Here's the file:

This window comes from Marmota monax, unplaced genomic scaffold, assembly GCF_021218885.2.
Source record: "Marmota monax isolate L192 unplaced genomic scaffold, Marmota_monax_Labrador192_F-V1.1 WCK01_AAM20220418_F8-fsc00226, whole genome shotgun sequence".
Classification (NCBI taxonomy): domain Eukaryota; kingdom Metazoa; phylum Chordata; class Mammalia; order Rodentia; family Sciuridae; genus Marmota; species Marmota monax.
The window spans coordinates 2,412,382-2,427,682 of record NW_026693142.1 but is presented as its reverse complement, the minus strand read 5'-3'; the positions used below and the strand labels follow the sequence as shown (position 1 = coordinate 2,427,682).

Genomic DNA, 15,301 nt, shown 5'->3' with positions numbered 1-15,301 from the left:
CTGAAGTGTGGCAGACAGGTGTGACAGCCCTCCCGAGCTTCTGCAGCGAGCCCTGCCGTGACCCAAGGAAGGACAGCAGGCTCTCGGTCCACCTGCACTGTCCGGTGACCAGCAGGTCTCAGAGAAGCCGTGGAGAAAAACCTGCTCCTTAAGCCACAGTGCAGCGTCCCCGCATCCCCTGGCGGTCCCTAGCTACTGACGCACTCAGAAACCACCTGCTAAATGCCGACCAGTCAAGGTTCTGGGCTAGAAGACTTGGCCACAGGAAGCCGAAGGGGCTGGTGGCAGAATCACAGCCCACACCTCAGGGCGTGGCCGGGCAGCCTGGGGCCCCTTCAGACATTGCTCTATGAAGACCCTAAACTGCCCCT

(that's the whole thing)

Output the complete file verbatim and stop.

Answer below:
This window comes from Marmota monax, unplaced genomic scaffold, assembly GCF_021218885.2.
Source record: "Marmota monax isolate L192 unplaced genomic scaffold, Marmota_monax_Labrador192_F-V1.1 WCK01_AAM20220418_F8-fsc00226, whole genome shotgun sequence".
Classification (NCBI taxonomy): domain Eukaryota; kingdom Metazoa; phylum Chordata; class Mammalia; order Rodentia; family Sciuridae; genus Marmota; species Marmota monax.
The window spans coordinates 2,412,382-2,427,682 of record NW_026693142.1 but is presented as its reverse complement, the minus strand read 5'-3'; the positions used below and the strand labels follow the sequence as shown (position 1 = coordinate 2,427,682).

Genomic DNA, 15,301 nt, shown 5'->3' with positions numbered 1-15,301 from the left:
CTGAAGTGTGGCAGACAGGTGTGACAGCCCTCCCGAGCTTCTGCAGCGAGCCCTGCCGTGACCCAAGGAAGGACAGCAGGCTCTCGGTCCACCTGCACTGTCCGGTGACCAGCAGGTCTCAGAGAAGCCGTGGAGAAAAACCTGCTCCTTAAGCCACAGTGCAGCGTCCCCGCATCCCCTGGCGGTCCCTAGCTACTGACGCACTCAGAAACCACCTGCTAAATGCCGACCAGTCAAGGTTCTGGGCTAGAAGACTTGGCCACAGGAAGCCGAAGGGGCTGGTGGCAGAATCACAGCCCACACCTCAGGGCGTGGCCGGGCAGCCTGGGGCCCCTTCAGACATTGCTCTATGAAGACCCTAAACTGCCCCT